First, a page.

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Deathmatch Worldwide Serves Wrestlers and Fans the World Over

Corey Higdon was ten years old when he saw his first deathmatch on a VHS tape. From that moment on, he could not get enough.

The road to Deathmatch Worldwide was a difficult one. For many years, he wanted to do something to promote and support the extreme side of pro wrestling. A few years ago, he was out of work, needing back surgery, and struggling to make ends meet. “I had wanted to do something like Deathmatch Worldwide since I was sixteen years old,” he says. “It got to a point where I didn’t have a choice. It took me almost twenty years, but I knew if I was ever going to go for it, I had to do it now.”

Higdon, now 35, opened a company called Double Hell Wrestling Club in 2018, producing one off custom shirts via pre-order. At the time he offered shirts that appealed to a wider audience than just the deathmatch crowd. The company was a hit, but his long term goal remained the same: a platform for deathmatch wrestlers to sell their own merchandise.

After Double Hell became a success, Corey invested a great deal of money in his own T-shirt printing equipment, building a T-shirt shop in his own house. “It was a big investment, but the people I bought it all from were going fly someone in to train me and everything. Then Covid hit, and that all went away.”

Corey didn’t let the virus set him back. Through trial and error, he taught himself how to use the new equipment, all while keeping Double Hell Wrestling going. Finally, in February of 2021, he opened the Deathmatch Worldwide store. “It got so busy so fast, I couldn’t keep up with both companies,” he says. “Both companies were run very differently, but I couldn’t keep up with both. Double Hell was a big success, but I had to shut it down to focus on Deathmatch Worldwide.”

Deathmatch Worldwide began with just a handful of stars attached, guys Corey personally knew like Mad Man Pondo, John Wayne Murdoch, and Reed Bentley. In less than a year it’s grown to more than 80, and it truly has become worldwide. “I ship all over the world, and I sell shirts for wrestlers for all over the world. Guys like Mad Man Pondo had a lot to do with that, opening doors for me.”

The hardest part has been earning the trust of the wrestlers, especially the guys from overseas. “The Japanese wrestlers don’t want to do business with guys in the US because they’re used to US fans stealing from them. People do it all the time. They steal openly. They bottled everything. I’ve never understand that mindset of, ‘I’m such a fan of this guy, I’m going to bootleg his stuff and pocket all the money.’ I just don’t get that.”

Corey admits he had done the same thing with two wrestlers at the start of Double Hell Wrestling, Kevin Sullivan and Bruiser Brody. “I realized I was doing the same thing that I got pissed at the people for doing. I decided that, if it took me ten years, I was going to track them down and pay them what they were owed.” Corey was able to contact both Kevin Sullivan and Barbara Goodish, Brody’s widow. “I paid them what I would have paid any other wrestler. I told them I was sorry and that I wanted to do right by them. As a result, I became friends with both of them. I sold Brody’s shirts when I was doing Double Hell, and I still sell Kevin’s shirts on Deathmatch Worldwide.”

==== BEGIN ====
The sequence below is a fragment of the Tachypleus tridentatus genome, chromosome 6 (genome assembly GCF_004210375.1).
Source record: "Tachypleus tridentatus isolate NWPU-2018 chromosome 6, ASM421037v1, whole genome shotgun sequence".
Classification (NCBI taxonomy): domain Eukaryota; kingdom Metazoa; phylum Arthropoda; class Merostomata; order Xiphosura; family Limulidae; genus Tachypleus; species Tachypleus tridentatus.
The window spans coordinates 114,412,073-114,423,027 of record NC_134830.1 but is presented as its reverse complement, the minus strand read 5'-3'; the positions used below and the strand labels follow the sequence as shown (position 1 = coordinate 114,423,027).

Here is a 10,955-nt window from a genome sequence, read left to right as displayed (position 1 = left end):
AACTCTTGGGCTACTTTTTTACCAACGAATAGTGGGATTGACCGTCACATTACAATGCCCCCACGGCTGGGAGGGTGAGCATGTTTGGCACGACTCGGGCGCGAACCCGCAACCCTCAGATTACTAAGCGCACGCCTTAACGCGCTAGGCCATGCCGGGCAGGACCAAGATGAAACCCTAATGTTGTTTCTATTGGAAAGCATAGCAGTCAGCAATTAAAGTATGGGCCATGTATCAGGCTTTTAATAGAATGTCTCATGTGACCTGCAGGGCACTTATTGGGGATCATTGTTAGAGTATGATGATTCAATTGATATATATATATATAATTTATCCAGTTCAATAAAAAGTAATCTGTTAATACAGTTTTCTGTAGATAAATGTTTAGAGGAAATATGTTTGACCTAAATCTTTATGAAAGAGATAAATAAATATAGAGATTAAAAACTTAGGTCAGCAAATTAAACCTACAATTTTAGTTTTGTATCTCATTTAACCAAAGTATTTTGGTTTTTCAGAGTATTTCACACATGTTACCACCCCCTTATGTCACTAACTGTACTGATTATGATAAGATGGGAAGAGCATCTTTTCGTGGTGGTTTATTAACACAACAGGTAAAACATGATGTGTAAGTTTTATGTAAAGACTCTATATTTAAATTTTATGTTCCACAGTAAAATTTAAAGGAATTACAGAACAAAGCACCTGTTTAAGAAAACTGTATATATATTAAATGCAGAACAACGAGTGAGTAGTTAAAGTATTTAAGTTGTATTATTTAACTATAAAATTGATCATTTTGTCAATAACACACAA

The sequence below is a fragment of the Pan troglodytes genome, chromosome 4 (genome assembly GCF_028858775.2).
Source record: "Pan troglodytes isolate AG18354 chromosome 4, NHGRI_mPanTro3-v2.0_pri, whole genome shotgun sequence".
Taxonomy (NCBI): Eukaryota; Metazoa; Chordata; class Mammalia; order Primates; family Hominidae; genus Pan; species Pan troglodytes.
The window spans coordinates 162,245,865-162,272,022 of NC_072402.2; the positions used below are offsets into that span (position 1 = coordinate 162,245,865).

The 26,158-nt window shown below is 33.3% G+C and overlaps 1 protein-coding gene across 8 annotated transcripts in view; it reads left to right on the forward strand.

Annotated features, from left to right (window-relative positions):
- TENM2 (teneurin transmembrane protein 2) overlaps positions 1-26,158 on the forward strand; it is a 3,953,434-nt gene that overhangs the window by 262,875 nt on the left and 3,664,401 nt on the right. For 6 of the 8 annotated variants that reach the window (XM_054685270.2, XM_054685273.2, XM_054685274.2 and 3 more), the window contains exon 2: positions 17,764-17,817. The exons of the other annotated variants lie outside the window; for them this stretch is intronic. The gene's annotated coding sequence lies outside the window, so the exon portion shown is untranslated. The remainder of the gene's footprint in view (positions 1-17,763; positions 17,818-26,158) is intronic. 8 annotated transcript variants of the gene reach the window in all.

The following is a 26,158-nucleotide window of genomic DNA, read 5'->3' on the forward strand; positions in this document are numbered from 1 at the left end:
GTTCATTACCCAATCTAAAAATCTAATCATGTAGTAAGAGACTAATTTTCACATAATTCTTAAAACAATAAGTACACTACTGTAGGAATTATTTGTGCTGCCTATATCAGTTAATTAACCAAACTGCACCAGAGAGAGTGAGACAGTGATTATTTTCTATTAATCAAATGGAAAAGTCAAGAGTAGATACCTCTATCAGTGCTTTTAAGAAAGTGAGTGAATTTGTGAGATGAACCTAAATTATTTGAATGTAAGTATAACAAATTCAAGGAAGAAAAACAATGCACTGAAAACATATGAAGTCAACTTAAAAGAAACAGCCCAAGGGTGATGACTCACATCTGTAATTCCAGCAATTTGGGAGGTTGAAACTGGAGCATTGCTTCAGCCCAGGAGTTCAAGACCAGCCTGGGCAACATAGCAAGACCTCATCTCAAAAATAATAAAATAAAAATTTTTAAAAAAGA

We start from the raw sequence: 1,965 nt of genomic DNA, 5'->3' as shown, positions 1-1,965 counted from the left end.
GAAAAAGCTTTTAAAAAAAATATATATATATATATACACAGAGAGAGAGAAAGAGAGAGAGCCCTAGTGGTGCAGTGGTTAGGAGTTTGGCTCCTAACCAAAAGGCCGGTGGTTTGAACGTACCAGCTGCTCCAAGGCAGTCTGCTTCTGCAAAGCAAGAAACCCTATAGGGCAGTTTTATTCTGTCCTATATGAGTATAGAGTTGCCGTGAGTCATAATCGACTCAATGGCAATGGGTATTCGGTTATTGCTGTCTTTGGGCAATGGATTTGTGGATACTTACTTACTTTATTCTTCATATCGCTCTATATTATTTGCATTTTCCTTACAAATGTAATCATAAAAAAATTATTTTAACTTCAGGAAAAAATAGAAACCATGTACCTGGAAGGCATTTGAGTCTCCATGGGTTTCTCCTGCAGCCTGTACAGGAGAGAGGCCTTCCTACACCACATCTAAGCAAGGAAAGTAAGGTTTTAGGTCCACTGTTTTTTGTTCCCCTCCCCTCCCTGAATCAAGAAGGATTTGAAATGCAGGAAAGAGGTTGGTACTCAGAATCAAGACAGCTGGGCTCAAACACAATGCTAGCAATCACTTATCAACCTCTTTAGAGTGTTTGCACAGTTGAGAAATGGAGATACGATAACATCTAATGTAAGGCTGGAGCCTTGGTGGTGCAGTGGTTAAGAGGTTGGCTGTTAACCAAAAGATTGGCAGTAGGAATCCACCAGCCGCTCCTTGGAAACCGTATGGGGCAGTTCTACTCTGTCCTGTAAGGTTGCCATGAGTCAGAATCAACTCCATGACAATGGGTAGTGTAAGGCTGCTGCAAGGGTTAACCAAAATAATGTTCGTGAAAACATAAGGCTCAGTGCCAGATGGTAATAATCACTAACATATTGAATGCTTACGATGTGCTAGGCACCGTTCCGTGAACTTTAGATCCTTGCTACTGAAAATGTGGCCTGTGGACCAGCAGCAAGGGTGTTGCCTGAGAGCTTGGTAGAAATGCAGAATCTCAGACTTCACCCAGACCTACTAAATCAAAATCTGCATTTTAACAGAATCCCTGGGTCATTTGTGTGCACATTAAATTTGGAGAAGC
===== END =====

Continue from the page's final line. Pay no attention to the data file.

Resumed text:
Corey knew that hard work and honest business would win people over, and it has. Word of mouth from the wrestlers continues to grow his platform. He recently open stores for FMW-E Wrestling and Atsushi Onita. He’s also running shops for Mitsuhiro Matsunaga and, with the blessing of his family, the late Mr. Pogo.

Doing right by the wrestlers remains paramount every day. “Every wrestler in my store is there by request, and I pay the wrestlers as much as I can.” He makes enough that he’s now running the shop as his full-time job, and it’s still growing.

Corey does right by the fans too, in ways most companies don’t. He’s been shipping worldwide since the store started, and he also offers shirt sizes all the way up to 5X.

Deathmatch Worldwide is open 24/7 and offering new shirts every day. Each shirt is custom printed to order. With the shop being a one man operation (for now), it may sometimes take a while to get your order. Rest assured, it will be printed and shipped with the utmost care and attention to detail. You can find shirts from Akira, Alex Colon, Dale Patricks, G-Raver, Manders, Mance Warner, Matt Tremont, Mickie Knuckles, Necro Butcher, Sage Sinn, Shlak, Tank, and dozens more.

Deathmatch Worldwide is also open to new deathmatch wrestlers looking for a place to sell to their fans. You can find information on how to apply, as well as shop their ever growing selection at www.deathmatchworldwide.com